Possible war, deficits cloud budget debate in Congress
Size of Bush tax cuts at stake
WASHINGTON (Reuters) -- The Republican-led Congress, facing record deficits and the unknown costs of an imminent war with Iraq, begins a battle this week to pass a tight federal budget that still makes room for big tax cuts requested by President Bush.
Democrats and Republican moderates in the closely divided Senate, which took up its 2004 spending blueprint Monday, want to shrink Bush's $726 billion tax cut package by more than half, to about $350 billion.
Congressional analysts estimate Bush's tax and spending policies would cost the government $2.7 trillion over the next decade, generating budget deficits every single year and turning an $890 billion surplus into a $1.82 trillion deficit.
In the House, which is due to begin debating its own plan Wednesday, moderate Republicans are loudly protesting deep spending reductions proposed to try to balance the budget while still paying for the tax cuts.
The House plan would essentially freeze nondefense spending in 2004 and require $470 billion in spending cuts over the next decade to government programs like the Medicare and Medicaid health insurance ones for the elderly and poor.
The budget debate is also being complicated by the prospect of a war with Iraq that could begin within days.
Lawmakers from both parties have criticized the administration for refusing to provide estimates of the costs of a war and its aftermath. A number have even suggested Congress should delay any decisions on next year's fiscal priorities until the scale of those costs are clearer.
The Pentagon last month floated a war cost estimate, later dismissed by the White House, of about $100 billion. That could rise to well over $200 billion if U.S. forces must occupy Iraq for several years, Senate Democratic analysts say.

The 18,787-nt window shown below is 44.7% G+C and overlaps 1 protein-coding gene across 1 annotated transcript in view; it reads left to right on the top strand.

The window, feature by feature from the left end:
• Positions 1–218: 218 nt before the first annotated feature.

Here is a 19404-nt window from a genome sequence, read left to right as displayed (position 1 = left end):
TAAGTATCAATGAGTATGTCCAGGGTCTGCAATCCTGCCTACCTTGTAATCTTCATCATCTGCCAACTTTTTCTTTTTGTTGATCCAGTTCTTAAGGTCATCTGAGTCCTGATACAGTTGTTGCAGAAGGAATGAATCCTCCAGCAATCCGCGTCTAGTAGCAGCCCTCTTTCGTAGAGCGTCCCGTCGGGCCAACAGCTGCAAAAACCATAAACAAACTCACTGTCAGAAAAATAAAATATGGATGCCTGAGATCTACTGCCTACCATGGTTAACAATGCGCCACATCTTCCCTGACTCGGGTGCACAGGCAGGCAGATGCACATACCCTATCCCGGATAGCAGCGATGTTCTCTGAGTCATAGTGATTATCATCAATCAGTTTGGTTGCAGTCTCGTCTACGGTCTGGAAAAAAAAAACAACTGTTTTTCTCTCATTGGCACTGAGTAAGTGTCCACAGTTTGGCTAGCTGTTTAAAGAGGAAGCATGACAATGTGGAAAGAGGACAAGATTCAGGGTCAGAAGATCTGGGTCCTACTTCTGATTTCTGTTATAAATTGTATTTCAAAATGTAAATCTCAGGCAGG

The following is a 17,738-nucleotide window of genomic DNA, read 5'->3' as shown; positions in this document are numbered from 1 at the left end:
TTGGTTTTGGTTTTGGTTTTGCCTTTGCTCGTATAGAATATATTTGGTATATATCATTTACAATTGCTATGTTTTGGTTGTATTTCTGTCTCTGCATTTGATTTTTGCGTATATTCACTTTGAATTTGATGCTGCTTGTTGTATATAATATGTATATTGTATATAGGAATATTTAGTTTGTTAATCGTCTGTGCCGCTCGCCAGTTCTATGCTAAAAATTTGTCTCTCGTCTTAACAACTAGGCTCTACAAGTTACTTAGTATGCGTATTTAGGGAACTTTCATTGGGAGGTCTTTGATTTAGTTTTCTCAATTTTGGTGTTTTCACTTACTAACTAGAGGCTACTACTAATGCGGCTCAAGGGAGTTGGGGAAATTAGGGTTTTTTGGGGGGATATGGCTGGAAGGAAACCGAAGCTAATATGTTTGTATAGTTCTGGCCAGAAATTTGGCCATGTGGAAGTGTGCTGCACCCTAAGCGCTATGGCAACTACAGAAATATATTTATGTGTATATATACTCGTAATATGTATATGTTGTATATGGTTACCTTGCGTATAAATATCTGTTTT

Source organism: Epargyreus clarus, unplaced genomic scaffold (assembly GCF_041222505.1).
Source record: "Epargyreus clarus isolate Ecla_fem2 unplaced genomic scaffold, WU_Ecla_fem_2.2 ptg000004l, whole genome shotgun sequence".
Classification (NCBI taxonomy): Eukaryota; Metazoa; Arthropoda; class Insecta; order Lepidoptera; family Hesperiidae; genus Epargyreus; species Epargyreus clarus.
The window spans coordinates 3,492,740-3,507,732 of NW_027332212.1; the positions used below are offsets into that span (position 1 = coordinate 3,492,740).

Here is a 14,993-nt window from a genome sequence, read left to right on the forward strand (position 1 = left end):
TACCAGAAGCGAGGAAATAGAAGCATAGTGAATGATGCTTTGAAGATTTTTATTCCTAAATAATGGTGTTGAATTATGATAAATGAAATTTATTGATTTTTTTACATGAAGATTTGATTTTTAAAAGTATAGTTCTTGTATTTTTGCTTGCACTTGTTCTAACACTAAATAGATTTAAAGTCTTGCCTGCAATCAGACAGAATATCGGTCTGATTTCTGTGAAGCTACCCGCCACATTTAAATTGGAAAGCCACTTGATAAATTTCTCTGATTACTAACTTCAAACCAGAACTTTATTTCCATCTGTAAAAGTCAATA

Republicans say new tax cuts will help jolt the economy, boost government revenue and eventually shrink the deficits.
"I think it's vitally important that we do grow the economy," said Senate Budget Committee Chairman Don Nickles, an Oklahoma Republican. "I don't really think that doing nothing is satisfactory."
Democrats argue it was Bush's last tax cut in 2001 that started the steep recent slide in the U.S. fiscal position. They say new tax cuts will dig the deficit hole deeper and are irresponsible on the brink of what could be a costly war.
"If Congress were to actually adopt the plan before us, it would plunge the country off a fiscal cliff," said North Dakota Sen. Kent Conrad, the Budget Committee's top Democrat. "How can we call on our troops to be willing to make the ultimate sacrifice but ask for no sacrifice here at home?"
Both the Senate and House Republican budget plans predict deficits of over $320 billion in 2004 -- easily eclipsing the previous 1992 record of $290 billion.
The Senate plan assumes a total deficit over the next decade of $1.35 trillion. Even taking into account the substantial spending cuts it contemplates, the House plan would still generate a cumulative shortfall of $760 billion.
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